An India which will recognize the truth: that all value is created by the labour of workers. When workers – the mehnatkash – can ‘demand their rightful share from the world – not a field or a country, but the whole world.’ When we can put behind us the nightmare-India where a tiny few enjoy Antilla-like palaces and the vast majority has no homes; and awaken to a new India where every person can be sure of a home to call their own. Where education and health care of the best quality can be availed by every Indian as a right, rather than being a commodity to be bought by the rich.

An India where ‘justice’ won’t mean a hangman’s noose. Rather, where justice will mean that we as Indian people will have the courage and conscience to face and admit the truths about the violence done in our name, in our country’s name. Where the truth about the rapes and murders of Manorama, Neelofer and Asiya, the rapes of Kunan Poshpora, the mass graves of Kashmir, the little adivasi children killed by paramilitary forces during harvest festivals in Bastar, the cries of pain and humiliation arising from the torture chambers that are called ‘police lock-ups’ all over the country, can be acknowledged by all Indians. Where ‘national pride’ or ‘national security’ will not be equated with tolerance of these crimes against humanity. And where the acceptance of the truth can be foundation of dignity and democracy for India.

An India where ‘work’ does not mean back-breaking, mind-numbing toil that still leaves stomachs hungry. Where a ‘job’ does not come wedded to ‘joblessness.’ An India where people matter, not profits

An India where animals and humans do not need to fear each other and are not thrown into conflict with each other by a short-sighted and greedy economy. An India where the ‘environment’ – land, water, forests, air, flora and fauna – are not seen as ‘commodities’ to be ‘owned’ and ‘exploited’, but as a world we inherit and are duty-bound to enrich and pass on to future generations rather than allow a few greedy men to devour.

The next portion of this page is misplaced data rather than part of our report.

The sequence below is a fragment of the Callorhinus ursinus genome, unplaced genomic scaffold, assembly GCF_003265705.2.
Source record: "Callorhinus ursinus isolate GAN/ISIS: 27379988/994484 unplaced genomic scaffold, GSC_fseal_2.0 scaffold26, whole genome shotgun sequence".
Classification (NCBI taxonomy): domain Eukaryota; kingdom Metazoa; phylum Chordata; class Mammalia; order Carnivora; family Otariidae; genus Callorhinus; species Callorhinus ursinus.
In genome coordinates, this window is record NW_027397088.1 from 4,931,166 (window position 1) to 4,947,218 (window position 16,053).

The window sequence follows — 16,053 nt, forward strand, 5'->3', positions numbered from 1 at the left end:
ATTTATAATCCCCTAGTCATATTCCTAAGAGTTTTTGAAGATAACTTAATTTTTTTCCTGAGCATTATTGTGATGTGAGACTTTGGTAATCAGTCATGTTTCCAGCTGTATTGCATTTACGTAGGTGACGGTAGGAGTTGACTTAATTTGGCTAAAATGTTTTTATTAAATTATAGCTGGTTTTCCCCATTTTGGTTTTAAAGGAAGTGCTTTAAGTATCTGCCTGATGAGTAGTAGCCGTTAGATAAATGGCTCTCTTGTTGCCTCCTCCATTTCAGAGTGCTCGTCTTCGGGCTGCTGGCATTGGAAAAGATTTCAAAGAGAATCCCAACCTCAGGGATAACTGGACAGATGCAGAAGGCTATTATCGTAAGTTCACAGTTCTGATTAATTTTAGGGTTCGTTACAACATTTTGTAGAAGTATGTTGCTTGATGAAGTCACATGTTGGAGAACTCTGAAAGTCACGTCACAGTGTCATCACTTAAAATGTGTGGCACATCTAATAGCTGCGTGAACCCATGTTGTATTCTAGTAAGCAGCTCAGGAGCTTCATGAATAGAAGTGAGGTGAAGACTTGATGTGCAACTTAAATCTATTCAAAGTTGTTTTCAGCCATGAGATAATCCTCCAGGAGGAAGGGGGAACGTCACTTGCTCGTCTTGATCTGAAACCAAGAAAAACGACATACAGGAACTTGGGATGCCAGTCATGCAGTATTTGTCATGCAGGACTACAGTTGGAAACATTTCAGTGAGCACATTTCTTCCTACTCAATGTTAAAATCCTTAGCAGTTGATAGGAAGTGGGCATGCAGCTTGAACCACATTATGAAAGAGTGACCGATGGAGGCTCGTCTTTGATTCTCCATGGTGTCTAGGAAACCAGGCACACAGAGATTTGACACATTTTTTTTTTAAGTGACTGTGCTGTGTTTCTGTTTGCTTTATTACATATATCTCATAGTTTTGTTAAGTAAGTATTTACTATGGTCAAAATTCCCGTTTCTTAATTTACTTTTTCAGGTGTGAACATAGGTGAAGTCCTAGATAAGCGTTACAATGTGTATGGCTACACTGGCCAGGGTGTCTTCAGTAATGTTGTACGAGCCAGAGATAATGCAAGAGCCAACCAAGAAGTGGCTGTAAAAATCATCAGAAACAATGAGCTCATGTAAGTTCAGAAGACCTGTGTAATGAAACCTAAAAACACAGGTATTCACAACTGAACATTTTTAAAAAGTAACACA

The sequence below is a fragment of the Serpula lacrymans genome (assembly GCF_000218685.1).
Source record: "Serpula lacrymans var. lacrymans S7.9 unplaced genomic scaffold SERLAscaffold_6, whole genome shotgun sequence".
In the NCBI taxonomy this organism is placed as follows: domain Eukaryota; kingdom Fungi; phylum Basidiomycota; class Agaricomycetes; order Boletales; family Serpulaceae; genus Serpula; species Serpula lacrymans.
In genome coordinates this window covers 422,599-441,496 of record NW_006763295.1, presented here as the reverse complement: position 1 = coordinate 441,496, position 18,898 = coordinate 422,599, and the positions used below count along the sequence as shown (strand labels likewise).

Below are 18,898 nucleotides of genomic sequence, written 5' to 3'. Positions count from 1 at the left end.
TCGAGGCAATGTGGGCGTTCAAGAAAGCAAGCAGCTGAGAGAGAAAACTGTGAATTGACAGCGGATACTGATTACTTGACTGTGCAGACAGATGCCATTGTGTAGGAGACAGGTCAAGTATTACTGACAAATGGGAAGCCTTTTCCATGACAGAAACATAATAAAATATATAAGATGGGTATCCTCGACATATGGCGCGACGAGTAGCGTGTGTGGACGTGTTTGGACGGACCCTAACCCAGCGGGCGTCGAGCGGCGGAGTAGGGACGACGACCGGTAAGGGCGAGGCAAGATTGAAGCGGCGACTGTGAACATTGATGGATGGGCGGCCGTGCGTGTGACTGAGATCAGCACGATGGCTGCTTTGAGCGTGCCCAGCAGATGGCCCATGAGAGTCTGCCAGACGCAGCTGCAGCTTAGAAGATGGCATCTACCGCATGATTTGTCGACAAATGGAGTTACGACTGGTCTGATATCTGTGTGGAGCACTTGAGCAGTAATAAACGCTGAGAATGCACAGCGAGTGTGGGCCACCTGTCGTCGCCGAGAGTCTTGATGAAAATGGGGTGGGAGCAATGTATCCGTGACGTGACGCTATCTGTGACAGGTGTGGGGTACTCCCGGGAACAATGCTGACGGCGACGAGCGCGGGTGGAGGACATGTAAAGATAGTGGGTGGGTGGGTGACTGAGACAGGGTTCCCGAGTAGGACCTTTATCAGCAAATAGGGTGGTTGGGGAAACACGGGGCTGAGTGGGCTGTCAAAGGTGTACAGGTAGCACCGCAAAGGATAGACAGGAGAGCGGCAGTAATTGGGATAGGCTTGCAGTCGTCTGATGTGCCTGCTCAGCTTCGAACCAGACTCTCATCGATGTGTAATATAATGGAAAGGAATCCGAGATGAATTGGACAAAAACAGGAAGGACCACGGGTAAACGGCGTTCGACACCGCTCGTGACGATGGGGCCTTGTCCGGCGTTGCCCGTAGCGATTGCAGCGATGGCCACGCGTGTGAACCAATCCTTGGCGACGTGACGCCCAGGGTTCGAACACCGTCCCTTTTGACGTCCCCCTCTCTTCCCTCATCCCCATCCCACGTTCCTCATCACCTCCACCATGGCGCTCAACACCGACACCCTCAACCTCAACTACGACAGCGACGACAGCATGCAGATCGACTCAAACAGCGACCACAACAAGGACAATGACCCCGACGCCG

Our revolutionary dreams cannot be bounded by the confines of a country. Naturally, those dreams are dreamed for the entire world, not India alone. We dream of a world free of oppression, free of ownership. A world where the many thousands of peoples live in unity, where domination, occupation and war are things of the past. Where work is not inspired by the fear of hunger, where a ‘living’ does not have to be ‘earned’; where instead, human being work and play to express their humanity.

As I said before, there is no copyright on the dreams of revolutionaries. Where do the dreams of Bhagat Singh end and ours begin, after all? That is why, when I try to give my dreams the shape of words, I often find the words of poets and dreamers past come to my lips. So I’ll end with the immortal words from John Lennon’s anthem Imagine –

“You may say I’m a dreamer, But I’m not the only one, I hope someday you’ll join us, And the world will be one.”

Kavita Krishnan is the secretary of the All India Progressive Women’s Association (AIPWA). This is the English translation of the article she wrote for Outlook Magazine’s Hindi publication

One comment

  1. G Shah says:

    “All men dream: but not equally. Those who dream by night in the dusty recesses of their minds wake in the day to find that it was vanity: but the dreamers of the day are dangerous men, for they may act their dreams with open eyes, to make it possible,”
    ~ T.E. Lawrence

    “The most dangerous man, to any government, is the man who is able to think things out for himself, without regard to the prevailing superstitions and taboos. Almost invariably he comes to the conclusion that the government he lives under is dishonest, insane and intolerable, and so, if he is romantic, he tries to change it. And if he is not romantic personally, he is apt to spread discontent among those who are,”
    ~ H.L. Mencken